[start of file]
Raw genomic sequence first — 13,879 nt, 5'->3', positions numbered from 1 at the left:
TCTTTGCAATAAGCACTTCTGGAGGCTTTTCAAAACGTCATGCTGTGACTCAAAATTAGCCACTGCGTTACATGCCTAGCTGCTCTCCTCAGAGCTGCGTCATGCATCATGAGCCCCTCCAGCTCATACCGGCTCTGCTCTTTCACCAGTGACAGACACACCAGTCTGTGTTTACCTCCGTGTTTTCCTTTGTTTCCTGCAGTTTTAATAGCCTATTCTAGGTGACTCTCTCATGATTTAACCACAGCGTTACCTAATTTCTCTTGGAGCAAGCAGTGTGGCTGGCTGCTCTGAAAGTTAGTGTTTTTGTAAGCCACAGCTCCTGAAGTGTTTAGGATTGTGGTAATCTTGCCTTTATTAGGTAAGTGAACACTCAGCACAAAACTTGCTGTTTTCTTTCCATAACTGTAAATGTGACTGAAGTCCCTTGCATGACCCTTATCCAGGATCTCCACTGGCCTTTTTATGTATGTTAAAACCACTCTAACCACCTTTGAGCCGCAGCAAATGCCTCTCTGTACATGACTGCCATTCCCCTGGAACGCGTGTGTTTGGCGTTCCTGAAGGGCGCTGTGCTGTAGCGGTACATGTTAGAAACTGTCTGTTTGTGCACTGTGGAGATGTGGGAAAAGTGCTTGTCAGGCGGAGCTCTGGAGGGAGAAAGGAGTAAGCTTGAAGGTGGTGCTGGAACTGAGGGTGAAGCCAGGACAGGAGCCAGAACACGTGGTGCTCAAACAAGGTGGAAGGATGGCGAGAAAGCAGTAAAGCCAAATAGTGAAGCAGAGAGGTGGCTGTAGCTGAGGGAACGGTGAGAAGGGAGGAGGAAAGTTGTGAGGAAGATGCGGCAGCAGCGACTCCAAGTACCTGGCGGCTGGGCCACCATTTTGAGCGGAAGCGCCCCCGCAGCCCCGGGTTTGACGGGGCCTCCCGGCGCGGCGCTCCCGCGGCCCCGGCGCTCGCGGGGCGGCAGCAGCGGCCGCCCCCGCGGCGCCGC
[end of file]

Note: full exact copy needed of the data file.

Raw genomic sequence first — 13,879 nt, 5'->3', positions numbered from 1 at the left:
TCTTTGCAATAAGCACTTCTGGAGGCTTTTCAAAACGTCATGCTGTGACTCAAAATTAGCCACTGCGTTACATGCCTAGCTGCTCTCCTCAGAGCTGCGTCATGCATCATGAGCCCCTCCAGCTCATACCGGCTCTGCTCTTTCACCAGTGACAGACACACCAGTCTGTGTTTACCTCCGTGTTTTCCTTTGTTTCCTGCAGTTTTAATAGCCTATTCTAGGTGACTCTCTCATGATTTAACCACAGCGTTACCTAATTTCTCTTGGAGCAAGCAGTGTGGCTGGCTGCTCTGAAAGTTAGTGTTTTTGTAAGCCACAGCTCCTGAAGTGTTTAGGATTGTGGTAATCTTGCCTTTATTAGGTAAGTGAACACTCAGCACAAAACTTGCTGTTTTCTTTCCATAACTGTAAATGTGACTGAAGTCCCTTGCATGACCCTTATCCAGGATCTCCACTGGCCTTTTTATGTATGTTAAAACCACTCTAACCACCTTTGAGCCGCAGCAAATGCCTCTCTGTACATGACTGCCATTCCCCTGGAACGCGTGTGTTTGGCGTTCCTGAAGGGCGCTGTGCTGTAGCGGTACATGTTAGAAACTGTCTGTTTGTGCACTGTGGAGATGTGGGAAAAGTGCTTGTCAGGCGGAGCTCTGGAGGGAGAAAGGAGTAAGCTTGAAGGTGGTGCTGGAACTGAGGGTGAAGCCAGGACAGGAGCCAGAACACGTGGTGCTCAAACAAGGTGGAAGGATGGCGAGAAAGCAGTAAAGCCAAATAGTGAAGCAGAGAGGTGGCTGTAGCTGAGGGAACGGTGAGAAGGGAGGAGGAAAGTTGTGAGGAAGATGCGGCAGCAGCGACTCCAAGTACCTGGCGGCTGGGCCACCATTTTGAGCGGAAGCGCCCCCGCAGCCCCGGGTTTGACGGGGCCTCCCGGCGCGGCGCTCCCGCGGCCCCGGCGCTCGCGGGGCGGCAGCAGCGGCCGCCCCCGCGGCGCCGC